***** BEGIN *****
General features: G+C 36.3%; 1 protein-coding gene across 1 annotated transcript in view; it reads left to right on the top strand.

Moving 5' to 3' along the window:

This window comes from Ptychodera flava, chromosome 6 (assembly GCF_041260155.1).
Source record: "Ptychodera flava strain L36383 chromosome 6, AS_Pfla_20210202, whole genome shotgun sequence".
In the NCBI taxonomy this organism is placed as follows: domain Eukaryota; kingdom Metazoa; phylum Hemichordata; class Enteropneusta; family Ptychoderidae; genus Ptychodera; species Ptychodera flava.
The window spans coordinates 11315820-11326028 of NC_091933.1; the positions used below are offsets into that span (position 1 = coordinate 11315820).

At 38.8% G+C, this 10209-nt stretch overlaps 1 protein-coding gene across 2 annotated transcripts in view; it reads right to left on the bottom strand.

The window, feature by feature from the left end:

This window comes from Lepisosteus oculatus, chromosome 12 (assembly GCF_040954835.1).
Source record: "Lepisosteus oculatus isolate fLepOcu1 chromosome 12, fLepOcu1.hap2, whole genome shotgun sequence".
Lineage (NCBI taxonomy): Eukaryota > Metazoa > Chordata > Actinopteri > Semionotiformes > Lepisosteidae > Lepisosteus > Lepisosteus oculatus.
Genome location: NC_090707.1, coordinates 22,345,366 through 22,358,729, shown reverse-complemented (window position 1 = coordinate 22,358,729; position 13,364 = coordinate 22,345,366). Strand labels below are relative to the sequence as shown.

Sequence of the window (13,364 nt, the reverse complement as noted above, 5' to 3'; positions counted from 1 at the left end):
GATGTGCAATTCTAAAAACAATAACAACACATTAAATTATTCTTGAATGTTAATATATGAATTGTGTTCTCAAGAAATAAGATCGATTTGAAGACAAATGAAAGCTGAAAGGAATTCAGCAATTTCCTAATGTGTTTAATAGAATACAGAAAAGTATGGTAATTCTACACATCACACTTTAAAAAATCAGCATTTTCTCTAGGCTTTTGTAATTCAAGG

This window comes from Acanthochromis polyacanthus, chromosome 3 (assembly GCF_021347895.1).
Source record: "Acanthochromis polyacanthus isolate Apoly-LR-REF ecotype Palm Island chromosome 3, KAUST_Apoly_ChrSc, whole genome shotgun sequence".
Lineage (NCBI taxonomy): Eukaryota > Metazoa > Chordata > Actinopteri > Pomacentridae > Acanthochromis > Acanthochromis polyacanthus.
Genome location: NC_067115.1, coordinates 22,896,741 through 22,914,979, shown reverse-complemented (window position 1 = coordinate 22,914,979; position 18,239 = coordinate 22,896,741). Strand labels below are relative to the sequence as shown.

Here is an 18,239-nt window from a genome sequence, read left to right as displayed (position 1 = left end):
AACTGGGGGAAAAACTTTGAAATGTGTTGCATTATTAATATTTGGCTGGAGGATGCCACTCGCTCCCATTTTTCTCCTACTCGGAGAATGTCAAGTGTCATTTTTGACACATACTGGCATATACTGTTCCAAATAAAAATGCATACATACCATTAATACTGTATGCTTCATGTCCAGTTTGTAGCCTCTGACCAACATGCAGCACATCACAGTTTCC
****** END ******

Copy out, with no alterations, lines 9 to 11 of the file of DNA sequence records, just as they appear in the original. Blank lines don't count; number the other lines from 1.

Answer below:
This window comes from Lepisosteus oculatus, chromosome 12 (assembly GCF_040954835.1).
Source record: "Lepisosteus oculatus isolate fLepOcu1 chromosome 12, fLepOcu1.hap2, whole genome shotgun sequence".
Lineage (NCBI taxonomy): Eukaryota > Metazoa > Chordata > Actinopteri > Semionotiformes > Lepisosteidae > Lepisosteus > Lepisosteus oculatus.